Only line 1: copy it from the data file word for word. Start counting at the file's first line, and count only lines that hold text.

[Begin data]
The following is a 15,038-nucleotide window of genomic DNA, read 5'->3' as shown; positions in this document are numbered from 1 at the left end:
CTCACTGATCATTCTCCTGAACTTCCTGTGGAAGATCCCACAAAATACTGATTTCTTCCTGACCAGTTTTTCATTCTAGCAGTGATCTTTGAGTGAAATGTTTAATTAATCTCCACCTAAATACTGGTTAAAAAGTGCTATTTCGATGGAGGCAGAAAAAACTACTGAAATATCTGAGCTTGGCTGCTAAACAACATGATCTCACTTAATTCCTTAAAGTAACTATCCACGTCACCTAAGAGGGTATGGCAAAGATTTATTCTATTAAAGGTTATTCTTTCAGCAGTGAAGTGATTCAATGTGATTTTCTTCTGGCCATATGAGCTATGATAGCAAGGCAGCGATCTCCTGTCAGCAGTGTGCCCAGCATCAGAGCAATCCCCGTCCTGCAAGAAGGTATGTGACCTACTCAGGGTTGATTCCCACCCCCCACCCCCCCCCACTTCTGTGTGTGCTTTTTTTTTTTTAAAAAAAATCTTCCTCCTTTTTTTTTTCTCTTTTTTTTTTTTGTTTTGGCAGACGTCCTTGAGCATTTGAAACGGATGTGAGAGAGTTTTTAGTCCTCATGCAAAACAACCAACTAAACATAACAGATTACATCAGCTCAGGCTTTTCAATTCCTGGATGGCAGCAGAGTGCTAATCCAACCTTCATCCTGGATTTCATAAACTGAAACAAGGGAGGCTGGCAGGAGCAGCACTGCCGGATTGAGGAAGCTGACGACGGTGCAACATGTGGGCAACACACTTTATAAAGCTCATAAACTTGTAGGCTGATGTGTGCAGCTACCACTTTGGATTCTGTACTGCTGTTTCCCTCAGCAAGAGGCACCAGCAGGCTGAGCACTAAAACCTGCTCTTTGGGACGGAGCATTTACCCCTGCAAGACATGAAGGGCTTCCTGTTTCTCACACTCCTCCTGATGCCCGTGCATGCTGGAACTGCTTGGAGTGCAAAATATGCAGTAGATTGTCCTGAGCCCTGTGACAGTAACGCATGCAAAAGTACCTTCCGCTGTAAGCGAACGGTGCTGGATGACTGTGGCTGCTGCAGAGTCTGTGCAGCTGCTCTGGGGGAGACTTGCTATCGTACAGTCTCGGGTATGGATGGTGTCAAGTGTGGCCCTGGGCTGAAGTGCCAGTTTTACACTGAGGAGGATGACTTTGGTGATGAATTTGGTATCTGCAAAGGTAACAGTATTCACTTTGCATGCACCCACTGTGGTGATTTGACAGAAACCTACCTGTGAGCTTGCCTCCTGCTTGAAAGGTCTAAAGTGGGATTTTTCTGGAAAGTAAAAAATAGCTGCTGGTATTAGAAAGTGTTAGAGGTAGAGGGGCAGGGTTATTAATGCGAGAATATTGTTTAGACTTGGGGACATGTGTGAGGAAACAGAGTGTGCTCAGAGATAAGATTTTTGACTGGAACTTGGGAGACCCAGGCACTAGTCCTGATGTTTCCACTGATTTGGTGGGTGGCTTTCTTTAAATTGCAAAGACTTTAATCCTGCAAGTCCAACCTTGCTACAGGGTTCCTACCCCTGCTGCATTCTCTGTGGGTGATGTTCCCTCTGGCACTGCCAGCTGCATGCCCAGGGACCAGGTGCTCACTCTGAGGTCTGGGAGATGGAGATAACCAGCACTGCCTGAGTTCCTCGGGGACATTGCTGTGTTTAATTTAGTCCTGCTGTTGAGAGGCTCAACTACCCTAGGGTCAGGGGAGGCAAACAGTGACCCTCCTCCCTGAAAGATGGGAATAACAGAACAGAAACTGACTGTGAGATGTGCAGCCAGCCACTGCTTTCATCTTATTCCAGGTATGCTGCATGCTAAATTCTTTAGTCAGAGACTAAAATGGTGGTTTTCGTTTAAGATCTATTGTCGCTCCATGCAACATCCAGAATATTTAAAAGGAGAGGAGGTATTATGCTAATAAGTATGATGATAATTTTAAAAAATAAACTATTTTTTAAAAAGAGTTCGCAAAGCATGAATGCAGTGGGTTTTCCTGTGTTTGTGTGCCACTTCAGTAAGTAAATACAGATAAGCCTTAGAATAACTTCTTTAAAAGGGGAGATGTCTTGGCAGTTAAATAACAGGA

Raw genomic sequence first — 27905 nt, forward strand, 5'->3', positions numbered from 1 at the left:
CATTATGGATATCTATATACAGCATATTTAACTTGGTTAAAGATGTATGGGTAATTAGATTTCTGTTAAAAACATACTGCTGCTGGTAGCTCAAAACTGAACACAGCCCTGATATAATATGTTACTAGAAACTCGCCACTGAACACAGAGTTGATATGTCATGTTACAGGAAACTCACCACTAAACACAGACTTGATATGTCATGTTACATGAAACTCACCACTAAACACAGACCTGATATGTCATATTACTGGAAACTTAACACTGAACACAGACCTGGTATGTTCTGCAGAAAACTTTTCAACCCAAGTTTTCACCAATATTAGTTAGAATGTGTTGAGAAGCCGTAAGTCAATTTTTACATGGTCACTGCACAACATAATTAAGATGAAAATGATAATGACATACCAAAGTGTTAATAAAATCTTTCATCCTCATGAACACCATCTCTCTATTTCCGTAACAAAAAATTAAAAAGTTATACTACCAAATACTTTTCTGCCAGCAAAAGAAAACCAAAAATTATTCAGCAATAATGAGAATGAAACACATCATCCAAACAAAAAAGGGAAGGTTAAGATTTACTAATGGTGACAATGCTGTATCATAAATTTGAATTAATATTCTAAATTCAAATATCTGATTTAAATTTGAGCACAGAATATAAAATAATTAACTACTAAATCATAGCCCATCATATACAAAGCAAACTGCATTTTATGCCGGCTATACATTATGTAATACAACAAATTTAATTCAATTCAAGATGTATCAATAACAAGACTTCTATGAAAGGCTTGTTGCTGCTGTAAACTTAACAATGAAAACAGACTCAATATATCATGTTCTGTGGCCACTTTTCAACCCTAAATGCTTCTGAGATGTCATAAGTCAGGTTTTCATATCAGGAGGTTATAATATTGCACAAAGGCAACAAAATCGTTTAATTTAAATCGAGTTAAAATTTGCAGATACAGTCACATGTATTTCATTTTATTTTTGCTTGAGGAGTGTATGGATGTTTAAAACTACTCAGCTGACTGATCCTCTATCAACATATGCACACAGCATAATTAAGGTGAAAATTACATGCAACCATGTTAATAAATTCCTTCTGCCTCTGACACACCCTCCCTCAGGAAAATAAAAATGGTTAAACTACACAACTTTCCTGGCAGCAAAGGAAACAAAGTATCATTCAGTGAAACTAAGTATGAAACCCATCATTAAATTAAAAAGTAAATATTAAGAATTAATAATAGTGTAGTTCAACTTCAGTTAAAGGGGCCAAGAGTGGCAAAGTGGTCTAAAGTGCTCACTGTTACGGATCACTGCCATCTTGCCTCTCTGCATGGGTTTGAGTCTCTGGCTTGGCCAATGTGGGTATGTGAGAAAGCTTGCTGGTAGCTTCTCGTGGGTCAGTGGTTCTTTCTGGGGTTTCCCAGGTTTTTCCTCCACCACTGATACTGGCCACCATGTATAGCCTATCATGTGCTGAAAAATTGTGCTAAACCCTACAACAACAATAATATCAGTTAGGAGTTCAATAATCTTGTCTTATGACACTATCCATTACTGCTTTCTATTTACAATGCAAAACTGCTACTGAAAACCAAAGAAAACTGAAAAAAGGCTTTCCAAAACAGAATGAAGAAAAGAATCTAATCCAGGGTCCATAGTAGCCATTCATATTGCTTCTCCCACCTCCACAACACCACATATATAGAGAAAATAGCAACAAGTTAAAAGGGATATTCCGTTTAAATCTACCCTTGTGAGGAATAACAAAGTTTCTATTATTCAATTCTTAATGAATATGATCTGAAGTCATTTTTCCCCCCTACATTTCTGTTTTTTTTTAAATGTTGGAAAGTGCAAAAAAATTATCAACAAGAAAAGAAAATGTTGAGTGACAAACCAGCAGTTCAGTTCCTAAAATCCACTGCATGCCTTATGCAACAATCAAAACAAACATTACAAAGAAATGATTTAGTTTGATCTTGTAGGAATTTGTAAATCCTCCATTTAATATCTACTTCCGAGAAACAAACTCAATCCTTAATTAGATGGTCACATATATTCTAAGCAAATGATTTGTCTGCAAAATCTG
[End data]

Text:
The following is a 15,038-nucleotide window of genomic DNA, read 5'->3' as shown; positions in this document are numbered from 1 at the left end: